Gov. Bruce Rauner traveled today with the Japanese Consul General for the Midwest to meet with key educational and manufacturing leaders in southern Illinois, where the state’s business ties with Japan are paying dividends in jobs.
Today’s schedule included a tour of the Aisin Manufacturing campus in Marion. The company’s footprint has grown from one plant to three since the Japanese firm’s first Illinois groundbreaking in fall 2001.
“Aisin — an esteemed, world-class auto supplier — is among the many examples of Illinois’ strong relationship with Japanese investors,” Rauner said while touring with Consul General Naoki Ito. “We have over 630 Japanese companies at 1,206 locations, employing more than 44,000 Illinoisans.”
“Aisin is very pleased to support the Japan Consulate-Midwest visit to our plant and honored that Gov. Rauner was able to attend,” said Glenn Edwards, executive vice president of Aisin Manufacturing in Marion, where a combined 2,500-plus are employed at the three Aisin Group plants. “This type of interaction and activity is key to a positive, long-term business relationship.”
Before the tour, business, government and educational leaders gathered for a working luncheon at Rend Lake College, a community college in Ina. New Southern Illinois University System Chancellor Carlo Montemagno, Rend Lake College President Terry Wilkerson, state Sen. Paul Schimpf, R-Waterloo, and state Rep. Terri Bryant, R-Murphysboro, were among attendees.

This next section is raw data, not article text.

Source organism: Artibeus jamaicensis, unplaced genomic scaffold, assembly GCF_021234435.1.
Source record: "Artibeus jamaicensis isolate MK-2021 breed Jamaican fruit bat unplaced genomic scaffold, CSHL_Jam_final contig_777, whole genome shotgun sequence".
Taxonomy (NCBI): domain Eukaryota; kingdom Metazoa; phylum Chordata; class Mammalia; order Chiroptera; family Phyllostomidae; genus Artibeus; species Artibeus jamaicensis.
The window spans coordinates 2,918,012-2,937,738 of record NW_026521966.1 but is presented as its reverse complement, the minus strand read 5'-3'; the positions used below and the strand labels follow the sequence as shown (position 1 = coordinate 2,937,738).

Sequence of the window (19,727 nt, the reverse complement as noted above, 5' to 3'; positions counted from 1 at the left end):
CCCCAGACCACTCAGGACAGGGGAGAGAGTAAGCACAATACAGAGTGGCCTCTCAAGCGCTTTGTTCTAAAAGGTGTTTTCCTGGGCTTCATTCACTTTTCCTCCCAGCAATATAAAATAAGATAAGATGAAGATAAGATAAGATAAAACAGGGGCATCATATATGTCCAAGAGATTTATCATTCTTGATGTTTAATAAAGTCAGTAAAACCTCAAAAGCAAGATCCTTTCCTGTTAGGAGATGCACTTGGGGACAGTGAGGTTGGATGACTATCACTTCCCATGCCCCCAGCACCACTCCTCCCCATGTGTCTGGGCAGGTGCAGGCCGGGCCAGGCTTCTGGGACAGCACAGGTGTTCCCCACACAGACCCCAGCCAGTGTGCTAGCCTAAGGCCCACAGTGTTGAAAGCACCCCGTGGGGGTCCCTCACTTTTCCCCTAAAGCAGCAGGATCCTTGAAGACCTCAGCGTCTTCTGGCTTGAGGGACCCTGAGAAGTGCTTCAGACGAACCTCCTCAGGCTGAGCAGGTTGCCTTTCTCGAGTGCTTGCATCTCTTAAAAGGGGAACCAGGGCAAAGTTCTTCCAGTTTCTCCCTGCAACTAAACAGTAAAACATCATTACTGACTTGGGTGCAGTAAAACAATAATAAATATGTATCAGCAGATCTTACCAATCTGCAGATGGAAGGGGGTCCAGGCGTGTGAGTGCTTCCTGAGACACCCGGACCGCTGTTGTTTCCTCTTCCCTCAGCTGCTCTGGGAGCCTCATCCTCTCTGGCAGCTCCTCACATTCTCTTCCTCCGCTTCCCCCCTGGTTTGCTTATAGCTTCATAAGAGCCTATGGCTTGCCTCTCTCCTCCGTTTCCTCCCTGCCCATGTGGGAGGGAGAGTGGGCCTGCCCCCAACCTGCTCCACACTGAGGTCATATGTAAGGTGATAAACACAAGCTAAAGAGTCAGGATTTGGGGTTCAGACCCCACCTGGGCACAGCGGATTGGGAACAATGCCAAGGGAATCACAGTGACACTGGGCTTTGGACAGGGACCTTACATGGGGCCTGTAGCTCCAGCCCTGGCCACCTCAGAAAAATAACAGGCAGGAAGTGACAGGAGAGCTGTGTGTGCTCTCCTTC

Boosting coordination between colleges, universities and manufacturers to ensure a well-prepared, well-educated workforce is among the Rauner administration’s signature goals.
Jonathon Hallberg, executive director of the Jefferson County Development Corp., said Marion and other southern Illinois communities have benefited greatly from the Illinois-Japan connection, which dates back more than 140 years.
“Illinois has tremendous locational advantages for companies, with major cost advantages in the downstate area in particular,” Hallberg said. “I think that is why you have seen sustained investment by companies like Aisin, the Koito Group, and German-owned firms like Continental Tire the Americas LLC in our area. These international partnerships are the backbone of our local economy.”
Rauner said Japanese companies have driven economic development throughout the state. In smaller communities like Shelbyville, Lawrenceville, Marion and Mattoon, they form the foundation for robust economic development, he added.
Mark Peterson, president and CEO of Intersect Illinois, said Wednesday’s activities were a great follow-up to the governor’s fall trade mission to Japan.
“We are delighted that Consul General Ito is visiting southern Illinois to see the depth of the Illinois-Japan relationship,” Peterson said. “This is a fantastic opportunity to showcase the strength of Illinois’ manufacturing sector, workforce and partnership with academia to meet the needs of business.”